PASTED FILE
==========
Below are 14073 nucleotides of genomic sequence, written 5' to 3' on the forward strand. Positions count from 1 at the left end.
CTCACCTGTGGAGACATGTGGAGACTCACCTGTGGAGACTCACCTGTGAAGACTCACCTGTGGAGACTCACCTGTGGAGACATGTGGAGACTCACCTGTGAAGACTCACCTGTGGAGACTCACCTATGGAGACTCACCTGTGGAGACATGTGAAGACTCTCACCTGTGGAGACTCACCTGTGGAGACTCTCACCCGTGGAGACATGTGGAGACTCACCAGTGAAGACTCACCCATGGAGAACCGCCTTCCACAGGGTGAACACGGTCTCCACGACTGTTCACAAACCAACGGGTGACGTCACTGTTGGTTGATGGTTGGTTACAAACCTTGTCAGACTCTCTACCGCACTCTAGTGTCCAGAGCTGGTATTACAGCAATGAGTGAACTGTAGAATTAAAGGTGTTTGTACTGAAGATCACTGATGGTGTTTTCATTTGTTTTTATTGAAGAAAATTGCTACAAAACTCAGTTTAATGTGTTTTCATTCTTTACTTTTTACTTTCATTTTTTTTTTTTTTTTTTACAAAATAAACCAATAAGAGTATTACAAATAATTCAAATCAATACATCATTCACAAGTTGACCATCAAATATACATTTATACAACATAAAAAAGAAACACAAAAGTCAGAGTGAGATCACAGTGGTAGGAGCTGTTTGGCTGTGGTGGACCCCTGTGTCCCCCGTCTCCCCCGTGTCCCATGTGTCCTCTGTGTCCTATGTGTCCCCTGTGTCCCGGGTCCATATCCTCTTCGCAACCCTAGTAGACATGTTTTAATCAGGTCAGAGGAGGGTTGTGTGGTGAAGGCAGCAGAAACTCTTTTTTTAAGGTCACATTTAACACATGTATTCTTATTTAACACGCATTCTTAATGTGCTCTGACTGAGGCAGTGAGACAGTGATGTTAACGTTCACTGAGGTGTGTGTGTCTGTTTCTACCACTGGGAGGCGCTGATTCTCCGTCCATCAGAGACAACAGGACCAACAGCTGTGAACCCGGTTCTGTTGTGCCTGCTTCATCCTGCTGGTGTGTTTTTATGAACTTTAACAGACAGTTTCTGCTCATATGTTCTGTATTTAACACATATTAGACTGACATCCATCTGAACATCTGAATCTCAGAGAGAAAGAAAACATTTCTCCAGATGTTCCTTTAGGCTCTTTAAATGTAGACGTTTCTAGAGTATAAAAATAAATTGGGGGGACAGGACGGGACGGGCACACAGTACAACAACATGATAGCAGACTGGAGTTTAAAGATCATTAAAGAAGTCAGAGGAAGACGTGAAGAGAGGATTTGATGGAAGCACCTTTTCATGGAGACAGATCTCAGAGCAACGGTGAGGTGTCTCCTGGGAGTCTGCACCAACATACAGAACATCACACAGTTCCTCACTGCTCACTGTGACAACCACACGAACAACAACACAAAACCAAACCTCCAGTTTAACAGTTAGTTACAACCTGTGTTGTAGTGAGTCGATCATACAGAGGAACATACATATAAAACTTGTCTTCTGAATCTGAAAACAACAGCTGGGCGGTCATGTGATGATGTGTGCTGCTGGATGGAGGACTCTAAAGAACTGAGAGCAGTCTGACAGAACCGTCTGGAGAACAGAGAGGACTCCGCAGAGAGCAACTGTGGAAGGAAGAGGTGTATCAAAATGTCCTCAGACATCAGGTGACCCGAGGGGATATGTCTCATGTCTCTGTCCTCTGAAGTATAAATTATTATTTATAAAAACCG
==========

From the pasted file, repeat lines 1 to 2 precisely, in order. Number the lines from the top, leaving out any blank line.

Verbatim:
Below are 14073 nucleotides of genomic sequence, written 5' to 3' on the forward strand. Positions count from 1 at the left end.
CTCACCTGTGGAGACATGTGGAGACTCACCTGTGGAGACTCACCTGTGAAGACTCACCTGTGGAGACTCACCTGTGGAGACATGTGGAGACTCACCTGTGAAGACTCACCTGTGGAGACTCACCTATGGAGACTCACCTGTGGAGACATGTGAAGACTCTCACCTGTGGAGACTCACCTGTGGAGACTCTCACCCGTGGAGACATGTGGAGACTCACCAGTGAAGACTCACCCATGGAGAACCGCCTTCCACAGGGTGAACACGGTCTCCACGACTGTTCACAAACCAACGGGTGACGTCACTGTTGGTTGATGGTTGGTTACAAACCTTGTCAGACTCTCTACCGCACTCTAGTGTCCAGAGCTGGTATTACAGCAATGAGTGAACTGTAGAATTAAAGGTGTTTGTACTGAAGATCACTGATGGTGTTTTCATTTGTTTTTATTGAAGAAAATTGCTACAAAACTCAGTTTAATGTGTTTTCATTCTTTACTTTTTACTTTCATTTTTTTTTTTTTTTTTTACAAAATAAACCAATAAGAGTATTACAAATAATTCAAATCAATACATCATTCACAAGTTGACCATCAAATATACATTTATACAACATAAAAAAGAAACACAAAAGTCAGAGTGAGATCACAGTGGTAGGAGCTGTTTGGCTGTGGTGGACCCCTGTGTCCCCCGTCTCCCCCGTGTCCCATGTGTCCTCTGTGTCCTATGTGTCCCCTGTGTCCCGGGTCCATATCCTCTTCGCAACCCTAGTAGACATGTTTTAATCAGGTCAGAGGAGGGTTGTGTGGTGAAGGCAGCAGAAACTCTTTTTTTAAGGTCACATTTAACACATGTATTCTTATTTAACACGCATTCTTAATGTGCTCTGACTGAGGCAGTGAGACAGTGATGTTAACGTTCACTGAGGTGTGTGTGTCTGTTTCTACCACTGGGAGGCGCTGATTCTCCGTCCATCAGAGACAACAGGACCAACAGCTGTGAACCCGGTTCTGTTGTGCCTGCTTCATCCTGCTGGTGTGTTTTTATGAACTTTAACAGACAGTTTCTGCTCATATGTTCTGTATTTAACACATATTAGACTGACATCCATCTGAACATCTGAATCTCAGAGAGAAAGAAAACATTTCTCCAGATGTTCCTTTAGGCTCTTTAAATGTAGACGTTTCTAGAGTATAAAAATAAATTGGGGGGACAGGACGGGACGGGCACACAGTACAACAACATGATAGCAGACTGGAGTTTAAAGATCATTAAAGAAGTCAGAGGAAGACGTGAAGAGAGGATTTGATGGAAGCACCTTTTCATGGAGACAGATCTCAGAGCAACGGTGAGGTGTCTCCTGGGAGTCTGCACCAACATACAGAACATCACACAGTTCCTCACTGCTCACTGTGACAACCACACGAACAACAACACAAAACCAAACCTCCAGTTTAACAGTTAGTTACAACCTGTGTTGTAGTGAGTCGATCATACAGAGGAACATACATATAAAACTTGTCTTCTGAATCTGAAAACAACAGCTGGGCGGTCATGTGATGATGTGTGCTGCTGGATGGAGGACTCTAAAGAACTGAGAGCAGTCTGACAGAACCGTCTGGAGAACAGAGAGGACTCCGCAGAGAGCAACTGTGGAAGGAAGAGGTGTATCAAAATGTCCTCAGACATCAGGTGACCCGAGGGGATATGTCTCATGTCTCTGTCCTCTGAAGTATAAATTATTATTTATAAAAACCG